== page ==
Posts Tagged ‘Jerry Witte’

Buff Biographies: Jerry Witte

June 15, 2013

Buff Logo 12

Jerry Witte, First Base Houston Buffs, 1950-52

Jerry Witte, First Base
Houston Buffs, 1950-52

The 1950  wonderful morning that I read in the Houston Post that first baseman Jerry Witte was joining the Houston Buffs on assignment from the Cardinal AAA club in Rochester, I was doing just about the same thing that I’m doing this June Saturday morning in 2013, drinking my wake-up cup of hot tea and reading the sports page reports and columns of the wonderful old Houston Post and writer Clark Nealon.

Those were the days, my friend, but that’s a much longer story for a different day. The point here is that I suddenly found my self stunned into happiness over the thought of Jerry Witte joining my Buffs. He had been something akin to Darth Vader in my childhood mind since he came to town with the 1949 Dallas Eagles and made Houston one of the places he cranked out those 50 home runs in a single season. Now it seemed that old Darth had decided to come on over to fight for the Light side against the forces of evil darkness.

We didn’t have Star Wars as a base metaphor in 1950, of course, but it retroactively fits Jerry Witte coming to Houston back then better than any other frame of reference available to our experience as Buff fans of that era. I am right about Jerry joining the light side in 1950 Houston. The Buffs were about as “light” on talent that year as they could be. Even the 30  home runs that Witte brought to the Buffs lineup from June 11, 1950 forward did not matter that much as the club went on to a 61-93 record and a last place finish.

The next season, Jerry Witte’s 38 homers paced the Texas League as the Buffs rose to first place and also captured the playoff league pennant before losing the 1951 Dixie Series in six games to the Birmingham Barons. Jerry played one more season for another bad Buffs team in 1952 before retiring from baseball at age 37.

Jerry Witte and his wonderful wife, Mary Witte, settled in the Houston East End following the end of his baseball career and proceeded to raise a family of seven bright and beautiful girls. Jerry operated his own successful landscaping business until some time in the 1980s, but he never forgot his earliest roots as a contributing member of the working class.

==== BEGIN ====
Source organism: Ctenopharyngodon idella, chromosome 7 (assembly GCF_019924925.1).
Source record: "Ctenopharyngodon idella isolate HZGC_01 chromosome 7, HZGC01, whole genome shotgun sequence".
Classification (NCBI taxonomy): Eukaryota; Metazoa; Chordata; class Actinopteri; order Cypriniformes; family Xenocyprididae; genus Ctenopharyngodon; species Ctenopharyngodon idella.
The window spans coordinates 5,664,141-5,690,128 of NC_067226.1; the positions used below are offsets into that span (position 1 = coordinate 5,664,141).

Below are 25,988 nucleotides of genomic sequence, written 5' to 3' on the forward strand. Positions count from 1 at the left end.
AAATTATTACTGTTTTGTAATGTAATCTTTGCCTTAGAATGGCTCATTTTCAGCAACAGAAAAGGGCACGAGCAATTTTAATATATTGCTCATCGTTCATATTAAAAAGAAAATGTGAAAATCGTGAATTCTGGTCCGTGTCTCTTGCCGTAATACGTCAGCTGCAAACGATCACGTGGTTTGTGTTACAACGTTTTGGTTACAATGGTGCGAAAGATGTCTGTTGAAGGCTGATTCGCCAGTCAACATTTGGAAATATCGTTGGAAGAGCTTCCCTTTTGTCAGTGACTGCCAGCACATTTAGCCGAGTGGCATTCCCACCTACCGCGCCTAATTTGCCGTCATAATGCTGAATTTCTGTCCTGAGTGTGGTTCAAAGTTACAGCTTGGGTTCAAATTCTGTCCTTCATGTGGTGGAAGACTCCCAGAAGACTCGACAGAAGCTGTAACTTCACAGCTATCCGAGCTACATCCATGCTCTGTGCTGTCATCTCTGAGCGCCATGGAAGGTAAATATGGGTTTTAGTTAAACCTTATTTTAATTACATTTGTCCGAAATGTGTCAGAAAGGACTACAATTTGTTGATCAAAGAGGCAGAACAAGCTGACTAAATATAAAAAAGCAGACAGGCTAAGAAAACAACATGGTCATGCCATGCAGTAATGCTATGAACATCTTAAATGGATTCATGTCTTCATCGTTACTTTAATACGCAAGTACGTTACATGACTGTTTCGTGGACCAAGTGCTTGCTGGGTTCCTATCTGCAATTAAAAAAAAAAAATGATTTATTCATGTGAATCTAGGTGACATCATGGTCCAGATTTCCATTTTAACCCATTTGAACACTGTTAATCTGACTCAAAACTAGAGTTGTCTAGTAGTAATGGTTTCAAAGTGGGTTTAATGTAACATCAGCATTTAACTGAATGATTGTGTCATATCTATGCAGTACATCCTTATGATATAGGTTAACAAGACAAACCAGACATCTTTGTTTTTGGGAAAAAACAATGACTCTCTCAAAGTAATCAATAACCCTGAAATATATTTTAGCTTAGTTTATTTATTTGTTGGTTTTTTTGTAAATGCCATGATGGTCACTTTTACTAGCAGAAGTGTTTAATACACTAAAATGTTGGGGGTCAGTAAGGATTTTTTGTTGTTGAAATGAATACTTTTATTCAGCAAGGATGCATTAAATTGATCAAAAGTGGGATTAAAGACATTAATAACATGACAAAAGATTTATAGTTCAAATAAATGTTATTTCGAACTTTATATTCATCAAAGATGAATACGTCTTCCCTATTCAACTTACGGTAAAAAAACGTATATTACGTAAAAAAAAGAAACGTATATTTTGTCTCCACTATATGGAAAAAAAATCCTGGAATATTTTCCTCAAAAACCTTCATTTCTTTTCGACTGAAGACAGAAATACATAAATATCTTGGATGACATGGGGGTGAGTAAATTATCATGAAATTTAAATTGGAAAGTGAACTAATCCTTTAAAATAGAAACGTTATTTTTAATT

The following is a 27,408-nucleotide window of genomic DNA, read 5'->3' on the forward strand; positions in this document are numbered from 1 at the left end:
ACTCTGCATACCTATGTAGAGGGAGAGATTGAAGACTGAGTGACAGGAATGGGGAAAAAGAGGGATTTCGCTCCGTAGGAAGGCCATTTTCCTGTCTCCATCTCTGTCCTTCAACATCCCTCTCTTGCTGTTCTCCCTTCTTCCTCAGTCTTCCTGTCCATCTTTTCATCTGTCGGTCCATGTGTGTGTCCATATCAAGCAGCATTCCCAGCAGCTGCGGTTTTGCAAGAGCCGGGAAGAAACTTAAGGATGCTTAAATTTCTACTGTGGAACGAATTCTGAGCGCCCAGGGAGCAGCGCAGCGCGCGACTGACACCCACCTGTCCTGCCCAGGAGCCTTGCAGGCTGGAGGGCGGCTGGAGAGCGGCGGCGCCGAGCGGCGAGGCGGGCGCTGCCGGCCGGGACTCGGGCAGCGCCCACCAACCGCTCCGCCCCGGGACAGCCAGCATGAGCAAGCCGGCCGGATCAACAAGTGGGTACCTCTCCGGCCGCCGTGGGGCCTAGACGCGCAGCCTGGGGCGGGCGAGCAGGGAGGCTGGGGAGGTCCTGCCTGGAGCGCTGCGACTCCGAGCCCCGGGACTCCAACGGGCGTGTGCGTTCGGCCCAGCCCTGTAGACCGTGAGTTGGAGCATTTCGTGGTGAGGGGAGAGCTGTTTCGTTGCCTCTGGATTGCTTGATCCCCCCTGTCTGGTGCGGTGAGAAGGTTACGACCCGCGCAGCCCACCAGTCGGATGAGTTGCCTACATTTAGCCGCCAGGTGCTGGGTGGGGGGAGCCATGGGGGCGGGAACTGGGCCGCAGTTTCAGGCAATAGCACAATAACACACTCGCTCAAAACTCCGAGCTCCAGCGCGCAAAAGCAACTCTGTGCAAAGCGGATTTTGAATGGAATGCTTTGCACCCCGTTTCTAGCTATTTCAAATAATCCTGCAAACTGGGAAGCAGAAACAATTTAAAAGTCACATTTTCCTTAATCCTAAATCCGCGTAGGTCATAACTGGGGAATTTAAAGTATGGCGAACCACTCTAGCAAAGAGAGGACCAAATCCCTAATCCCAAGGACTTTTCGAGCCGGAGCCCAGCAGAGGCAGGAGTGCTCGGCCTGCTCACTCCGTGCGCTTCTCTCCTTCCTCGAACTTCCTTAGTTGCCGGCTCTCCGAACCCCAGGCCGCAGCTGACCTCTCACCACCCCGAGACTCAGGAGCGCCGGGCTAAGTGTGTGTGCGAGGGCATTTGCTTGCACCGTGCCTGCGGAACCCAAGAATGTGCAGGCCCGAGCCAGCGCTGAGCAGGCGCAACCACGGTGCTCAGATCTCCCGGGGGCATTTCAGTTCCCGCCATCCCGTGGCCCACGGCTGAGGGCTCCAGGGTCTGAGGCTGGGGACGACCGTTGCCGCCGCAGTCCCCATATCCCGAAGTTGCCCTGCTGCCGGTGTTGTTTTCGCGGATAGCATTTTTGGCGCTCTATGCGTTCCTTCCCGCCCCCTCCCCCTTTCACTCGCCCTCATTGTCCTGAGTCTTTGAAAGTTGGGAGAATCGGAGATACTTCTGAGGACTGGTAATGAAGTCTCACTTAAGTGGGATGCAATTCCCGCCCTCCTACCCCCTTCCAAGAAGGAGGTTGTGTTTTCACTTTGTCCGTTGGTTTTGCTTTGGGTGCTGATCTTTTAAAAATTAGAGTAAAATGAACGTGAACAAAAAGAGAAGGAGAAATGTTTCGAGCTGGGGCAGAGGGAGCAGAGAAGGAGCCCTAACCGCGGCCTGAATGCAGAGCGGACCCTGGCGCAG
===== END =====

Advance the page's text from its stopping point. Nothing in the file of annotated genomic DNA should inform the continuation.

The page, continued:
Many had a bigger wallet. None had a bigger heart.

Late in life, Jerry  and I teamed to write his autobiography, “A Kid From St. Louis”. The book was published in 2003, a year following Jerry’s death in 2002 at the age of 86. It is an engaging story of the man and his times. Born in Wellston County, west of St. Louis, on June 30, 1915 as the 6th born of 10 surviving children,  Jerry grew up as the child of  a hardworking German-Polish family who also just happened to have been blessed with a special talent for crushing baseballs into flight across the summer skies of St.  Louis, Missouri.

Signed originally by the St. Louis Browns in 1937, Jerry Witte had a 13-season minor league career (1937-42, 1946-52) in which he batted .276 with 308 HR. After three years of Army service in World War II, Jerry had brief cracks with the Browns in 1946 and 1947, but didn’t stick.  His best minor league years were 1939 at Lafayette when he batted .354 with 14 homers and won the Evangeline League MVP award and 1946 at AAA Toledo when he batted .312 with 46 home runs, plus also crushing 3 HR in the All Star Game that season. His 50 and 38 homer seasons with 1949 Dallas and 1951 Houston were pretty good too.

Jerry’s downfalls were the high inside pitches he could neither resist or hit and the fact that he placed way too much pressure on himself to perform instantly during his 46-47 call ups with the Browns. Late in life. he was quite accepting and philosophical about the way things turned out.

“My life worked out the way the Good Lord wanted it to work out,” Jerry once told me. “The Lord gave me baseball and landscaping as my ways in life. He delivered me to a happy lifetime of marriage to the only woman I ever loved. And He blessed us both with seven wonderful daughters and our whole family with happy times and the support of truly good friends and a faith in Jesus Christ that makes sense about why we are all here, anyway. – Money can’t buy those things. So, how could more time in the big leagues have made any real difference? It wouldn’t have mattered one iota. No sir! I’m happy with the whole thing and the way it played out as it did. – Who knows? God may have been saving me from myself.  Had I made it big in the big leagues, I might have been one of those guys who got so full of himself that I screwed it all up!”

I don’t think so, Mr. Witte. As one of your dear friends in later life, there was no way you would have ever screwed up everything that was so right as rain about the loving state of mind, heart, and soul that was your marriage, your family life, your friendships, and you as a man. You just weren’t destined to be one of those dumb turkeys who made all the stupid self-serving choices.

Everyone should be so “lucky” as you and your good friend, Mr. Larry Miggins. If we all could, what a wonderful world this would be, indeed.